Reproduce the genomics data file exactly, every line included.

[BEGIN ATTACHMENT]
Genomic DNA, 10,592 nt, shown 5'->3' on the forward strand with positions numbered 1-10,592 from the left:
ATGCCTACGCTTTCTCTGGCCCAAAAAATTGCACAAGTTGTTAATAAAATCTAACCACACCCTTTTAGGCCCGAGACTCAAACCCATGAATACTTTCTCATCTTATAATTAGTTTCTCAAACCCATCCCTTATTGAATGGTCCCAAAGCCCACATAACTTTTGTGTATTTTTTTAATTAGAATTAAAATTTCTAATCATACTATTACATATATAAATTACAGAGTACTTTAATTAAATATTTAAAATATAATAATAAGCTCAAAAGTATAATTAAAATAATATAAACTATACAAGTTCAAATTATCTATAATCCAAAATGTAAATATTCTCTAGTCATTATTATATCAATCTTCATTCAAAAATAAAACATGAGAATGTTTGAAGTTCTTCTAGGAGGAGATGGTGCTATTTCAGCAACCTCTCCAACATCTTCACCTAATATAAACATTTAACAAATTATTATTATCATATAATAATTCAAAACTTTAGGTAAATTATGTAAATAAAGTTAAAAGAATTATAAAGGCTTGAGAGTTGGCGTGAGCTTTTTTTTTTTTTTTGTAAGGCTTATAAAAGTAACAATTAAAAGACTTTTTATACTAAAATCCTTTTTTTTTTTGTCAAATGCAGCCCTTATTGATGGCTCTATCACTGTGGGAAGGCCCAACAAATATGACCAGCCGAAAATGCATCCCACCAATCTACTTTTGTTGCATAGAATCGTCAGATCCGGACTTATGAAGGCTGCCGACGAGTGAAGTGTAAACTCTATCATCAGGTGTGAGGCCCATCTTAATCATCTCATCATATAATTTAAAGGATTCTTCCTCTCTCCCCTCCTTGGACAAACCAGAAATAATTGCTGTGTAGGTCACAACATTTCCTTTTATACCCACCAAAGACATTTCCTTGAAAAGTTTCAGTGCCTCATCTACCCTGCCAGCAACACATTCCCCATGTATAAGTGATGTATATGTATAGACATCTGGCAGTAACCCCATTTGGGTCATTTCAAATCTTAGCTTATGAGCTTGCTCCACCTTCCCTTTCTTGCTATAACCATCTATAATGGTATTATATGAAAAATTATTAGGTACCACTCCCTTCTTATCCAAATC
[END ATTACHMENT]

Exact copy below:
Genomic DNA, 10,592 nt, shown 5'->3' on the forward strand with positions numbered 1-10,592 from the left:
ATGCCTACGCTTTCTCTGGCCCAAAAAATTGCACAAGTTGTTAATAAAATCTAACCACACCCTTTTAGGCCCGAGACTCAAACCCATGAATACTTTCTCATCTTATAATTAGTTTCTCAAACCCATCCCTTATTGAATGGTCCCAAAGCCCACATAACTTTTGTGTATTTTTTTAATTAGAATTAAAATTTCTAATCATACTATTACATATATAAATTACAGAGTACTTTAATTAAATATTTAAAATATAATAATAAGCTCAAAAGTATAATTAAAATAATATAAACTATACAAGTTCAAATTATCTATAATCCAAAATGTAAATATTCTCTAGTCATTATTATATCAATCTTCATTCAAAAATAAAACATGAGAATGTTTGAAGTTCTTCTAGGAGGAGATGGTGCTATTTCAGCAACCTCTCCAACATCTTCACCTAATATAAACATTTAACAAATTATTATTATCATATAATAATTCAAAACTTTAGGTAAATTATGTAAATAAAGTTAAAAGAATTATAAAGGCTTGAGAGTTGGCGTGAGCTTTTTTTTTTTTTTTGTAAGGCTTATAAAAGTAACAATTAAAAGACTTTTTATACTAAAATCCTTTTTTTTTTTGTCAAATGCAGCCCTTATTGATGGCTCTATCACTGTGGGAAGGCCCAACAAATATGACCAGCCGAAAATGCATCCCACCAATCTACTTTTGTTGCATAGAATCGTCAGATCCGGACTTATGAAGGCTGCCGACGAGTGAAGTGTAAACTCTATCATCAGGTGTGAGGCCCATCTTAATCATCTCATCATATAATTTAAAGGATTCTTCCTCTCTCCCCTCCTTGGACAAACCAGAAATAATTGCTGTGTAGGTCACAACATTTCCTTTTATACCCACCAAAGACATTTCCTTGAAAAGTTTCAGTGCCTCATCTACCCTGCCAGCAACACATTCCCCATGTATAAGTGATGTATATGTATAGACATCTGGCAGTAACCCCATTTGGGTCATTTCAAATCTTAGCTTATGAGCTTGCTCCACCTTCCCTTTCTTGCTATAACCATCTATAATGGTATTATATGAAAAATTATTAGGTACCACTCCCTTCTTATCCAAATC